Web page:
Character, scholarship, leadership, and service Vermillion High School senior Laura Aga lights the candle representing character during Tuesday's National Honor Society induction ceremony. By David Lias University of South Dakota President James Abbott told a group of Vermillion High School juniors Tuesday that their abilities as scholars gave them a unique role in society.
He told the young people, shortly before they recited the pledge that formally inducted them into the National Honor Society, that their education gave them the ability to change the world.
This ability, he added, is bestowed on a select few who truly want to make a difference. It's a trait that many of the most idolized in our society, from professional athletes and rock stars, to movie actresses and NASCAR drivers, don�t possess.
Abbott was one of four speakers who took part in Tuesday's ceremonies. Their topics matched the four cornerstones of the National Honor Society: scholarship, leadership, service and character.
USD professor Tom Davies, who also serves as an alderman on the Vermillion City Council, was tapped to speak about leadership.
"Leaders, he said, come from diverse backgrounds and all walks of life."
"They may be born with those inherent qualities that set them apart from others, or a crisis or important event may cause a person to rise to the occasion," he said.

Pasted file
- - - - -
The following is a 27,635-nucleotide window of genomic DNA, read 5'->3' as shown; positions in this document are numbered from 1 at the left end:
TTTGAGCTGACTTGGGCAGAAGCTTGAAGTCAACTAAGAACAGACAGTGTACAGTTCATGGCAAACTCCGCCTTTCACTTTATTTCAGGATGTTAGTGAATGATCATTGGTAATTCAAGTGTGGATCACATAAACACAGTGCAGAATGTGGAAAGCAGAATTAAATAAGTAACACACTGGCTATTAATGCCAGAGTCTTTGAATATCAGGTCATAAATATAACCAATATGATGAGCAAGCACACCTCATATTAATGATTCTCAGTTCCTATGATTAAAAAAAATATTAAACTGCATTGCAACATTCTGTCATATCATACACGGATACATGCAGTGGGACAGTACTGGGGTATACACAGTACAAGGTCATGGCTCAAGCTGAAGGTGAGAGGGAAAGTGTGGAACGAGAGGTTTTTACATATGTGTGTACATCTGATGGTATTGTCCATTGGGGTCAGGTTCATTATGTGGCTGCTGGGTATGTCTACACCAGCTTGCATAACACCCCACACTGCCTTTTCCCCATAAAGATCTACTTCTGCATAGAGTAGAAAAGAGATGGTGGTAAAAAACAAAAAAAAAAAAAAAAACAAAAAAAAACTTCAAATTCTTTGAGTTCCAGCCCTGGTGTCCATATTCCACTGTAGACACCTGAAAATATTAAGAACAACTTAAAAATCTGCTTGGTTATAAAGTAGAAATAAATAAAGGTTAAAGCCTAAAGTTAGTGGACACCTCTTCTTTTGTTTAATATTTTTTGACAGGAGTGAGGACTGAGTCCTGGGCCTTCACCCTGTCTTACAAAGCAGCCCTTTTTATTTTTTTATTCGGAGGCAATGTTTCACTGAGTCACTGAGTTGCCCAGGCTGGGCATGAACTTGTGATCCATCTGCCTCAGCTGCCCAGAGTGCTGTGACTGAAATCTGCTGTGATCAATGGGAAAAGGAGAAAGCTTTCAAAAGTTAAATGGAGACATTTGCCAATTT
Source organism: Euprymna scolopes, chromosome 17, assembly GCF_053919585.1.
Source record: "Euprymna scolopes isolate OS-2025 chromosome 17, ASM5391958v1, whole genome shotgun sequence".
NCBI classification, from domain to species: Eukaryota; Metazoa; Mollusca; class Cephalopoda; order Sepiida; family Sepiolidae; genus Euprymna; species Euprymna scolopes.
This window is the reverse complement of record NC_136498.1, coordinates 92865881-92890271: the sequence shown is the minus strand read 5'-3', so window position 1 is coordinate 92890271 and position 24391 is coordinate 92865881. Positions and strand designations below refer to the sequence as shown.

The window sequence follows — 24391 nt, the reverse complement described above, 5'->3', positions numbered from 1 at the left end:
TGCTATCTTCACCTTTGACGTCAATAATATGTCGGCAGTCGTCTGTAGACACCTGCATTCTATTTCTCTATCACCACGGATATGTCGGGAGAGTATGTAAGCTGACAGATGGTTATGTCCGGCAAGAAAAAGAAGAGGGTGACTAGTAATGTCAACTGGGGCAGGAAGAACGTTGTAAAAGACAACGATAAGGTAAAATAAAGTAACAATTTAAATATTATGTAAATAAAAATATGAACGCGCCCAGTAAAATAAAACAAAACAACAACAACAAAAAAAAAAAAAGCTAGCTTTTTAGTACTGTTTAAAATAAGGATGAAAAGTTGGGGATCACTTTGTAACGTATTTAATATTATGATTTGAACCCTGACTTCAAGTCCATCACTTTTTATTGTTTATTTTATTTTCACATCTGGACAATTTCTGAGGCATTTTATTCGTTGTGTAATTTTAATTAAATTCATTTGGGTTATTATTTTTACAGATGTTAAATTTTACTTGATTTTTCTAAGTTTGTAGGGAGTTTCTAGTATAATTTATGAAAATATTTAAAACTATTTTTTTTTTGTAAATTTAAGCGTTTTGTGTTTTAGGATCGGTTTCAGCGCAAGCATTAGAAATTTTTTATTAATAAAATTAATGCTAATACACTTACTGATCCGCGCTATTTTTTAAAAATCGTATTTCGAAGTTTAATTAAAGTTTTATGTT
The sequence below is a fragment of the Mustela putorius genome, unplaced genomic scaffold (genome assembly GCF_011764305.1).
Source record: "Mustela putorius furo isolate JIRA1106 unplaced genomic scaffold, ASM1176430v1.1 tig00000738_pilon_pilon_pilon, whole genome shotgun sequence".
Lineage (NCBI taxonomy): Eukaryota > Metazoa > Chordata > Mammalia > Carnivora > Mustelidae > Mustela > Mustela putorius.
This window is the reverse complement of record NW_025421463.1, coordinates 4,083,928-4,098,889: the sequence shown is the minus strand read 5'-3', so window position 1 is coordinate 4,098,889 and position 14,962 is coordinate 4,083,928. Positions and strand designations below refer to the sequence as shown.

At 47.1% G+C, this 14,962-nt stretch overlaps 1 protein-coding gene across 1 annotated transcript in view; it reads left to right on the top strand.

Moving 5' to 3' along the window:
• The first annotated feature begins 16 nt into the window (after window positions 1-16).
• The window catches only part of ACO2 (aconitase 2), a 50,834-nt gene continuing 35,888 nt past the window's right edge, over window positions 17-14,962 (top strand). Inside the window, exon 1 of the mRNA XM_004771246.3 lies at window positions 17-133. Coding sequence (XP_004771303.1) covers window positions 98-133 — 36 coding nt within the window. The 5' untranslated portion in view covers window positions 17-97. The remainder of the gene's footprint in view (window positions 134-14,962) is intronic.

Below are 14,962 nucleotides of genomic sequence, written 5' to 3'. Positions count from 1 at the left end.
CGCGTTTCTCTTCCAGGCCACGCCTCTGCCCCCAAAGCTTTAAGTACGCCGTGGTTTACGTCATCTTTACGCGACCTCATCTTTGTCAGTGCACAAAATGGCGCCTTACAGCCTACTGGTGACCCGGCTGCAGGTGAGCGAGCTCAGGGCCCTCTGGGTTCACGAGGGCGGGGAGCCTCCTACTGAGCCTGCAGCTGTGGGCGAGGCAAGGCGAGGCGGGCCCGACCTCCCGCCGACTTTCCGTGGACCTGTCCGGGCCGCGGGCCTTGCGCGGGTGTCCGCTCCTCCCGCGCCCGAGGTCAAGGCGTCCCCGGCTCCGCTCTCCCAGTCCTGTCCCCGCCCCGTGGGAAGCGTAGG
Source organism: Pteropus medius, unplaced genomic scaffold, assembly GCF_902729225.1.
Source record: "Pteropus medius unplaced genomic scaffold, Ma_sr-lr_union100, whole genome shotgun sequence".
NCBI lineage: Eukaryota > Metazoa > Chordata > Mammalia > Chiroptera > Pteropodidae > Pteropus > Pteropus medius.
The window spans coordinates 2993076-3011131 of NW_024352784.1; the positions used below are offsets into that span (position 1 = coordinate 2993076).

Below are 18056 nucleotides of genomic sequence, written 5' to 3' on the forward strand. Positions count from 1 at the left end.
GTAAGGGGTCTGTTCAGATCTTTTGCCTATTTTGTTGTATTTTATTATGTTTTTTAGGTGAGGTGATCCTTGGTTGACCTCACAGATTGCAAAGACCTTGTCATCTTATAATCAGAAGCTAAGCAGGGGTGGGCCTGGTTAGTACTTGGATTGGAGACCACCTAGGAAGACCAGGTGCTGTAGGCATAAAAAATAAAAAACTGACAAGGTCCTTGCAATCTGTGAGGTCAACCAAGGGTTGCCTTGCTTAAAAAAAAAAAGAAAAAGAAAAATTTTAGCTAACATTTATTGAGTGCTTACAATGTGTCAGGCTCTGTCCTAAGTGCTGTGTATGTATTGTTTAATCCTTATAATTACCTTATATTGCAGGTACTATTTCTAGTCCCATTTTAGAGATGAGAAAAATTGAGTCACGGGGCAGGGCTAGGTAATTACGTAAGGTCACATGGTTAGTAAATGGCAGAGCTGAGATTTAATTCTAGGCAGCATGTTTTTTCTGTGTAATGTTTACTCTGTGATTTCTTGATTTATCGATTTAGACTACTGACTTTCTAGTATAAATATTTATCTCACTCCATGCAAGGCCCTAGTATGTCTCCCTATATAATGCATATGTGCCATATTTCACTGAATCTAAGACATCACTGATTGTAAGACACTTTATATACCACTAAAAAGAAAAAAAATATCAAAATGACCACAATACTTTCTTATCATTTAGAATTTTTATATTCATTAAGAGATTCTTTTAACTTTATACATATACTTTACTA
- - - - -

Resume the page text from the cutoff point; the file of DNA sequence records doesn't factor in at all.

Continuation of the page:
Most of the time, Davies said, a person chooses to become a leader because of a desire to make a difference.
He noted that the students about to be inducted into the National Honor Society already know that leadership requires considerable sacrifice, extraordinary time and effort, hard work and commitment.
"Leadership is not without risks, does not guarantee rewards and may not result in widespread popularity," Davies said. "Sometimes, failure cannot be avoided, and success cannot be achieved."
"Yet, leaders do not give up."
Davies urged the students to continue striving to make a difference.
"Do not settle for what comes easy," he said. "Be a leader, not because of what it can do for you, but because of what you can do for the common good."
Lana Svien, who has traveled to Guatemala for the past nine years as part of Sharing the Dream, talked about service, and what she has learned from her experiences.
"Service is a partnership," she said. "It is not doing what we think they (the people you�re trying to help) need."
Svien said often times, in her work with indigent Guatemalan women, she would discover that their needs are much different than expected.
Those experiences taught her to also be ready to offer her services with an open mind, without coming across with an attitude she has the only solution to a problem.
"You need to say, 'yes, that's a good idea. What can we do together?'" Svien said.
In colleges across the country, a popular concept is "service learning," which combines education with providing a valuable service to society.
Recent surveys, Svien said, have shown that many students stop providing those services once they have achieved their education.
"When you leave your college," she told the VHS juniors, "continue to commit yourself to service."
Evelyn Schlenker told the students that she first turned to her dictionary as she prepared her remarks about character.
The origin of the word character, she said, comes from the Greek term meaning to engrave or to make a mark.
"It's a growth process," Schlenker said. �This process will include integrity and honesty with everything that you do."
As an individual's character develops, she added, leadership is not far behind.
"With leadership you have to take risks but their are great rewards," Schlenker said. "Character is something that develops your entire life."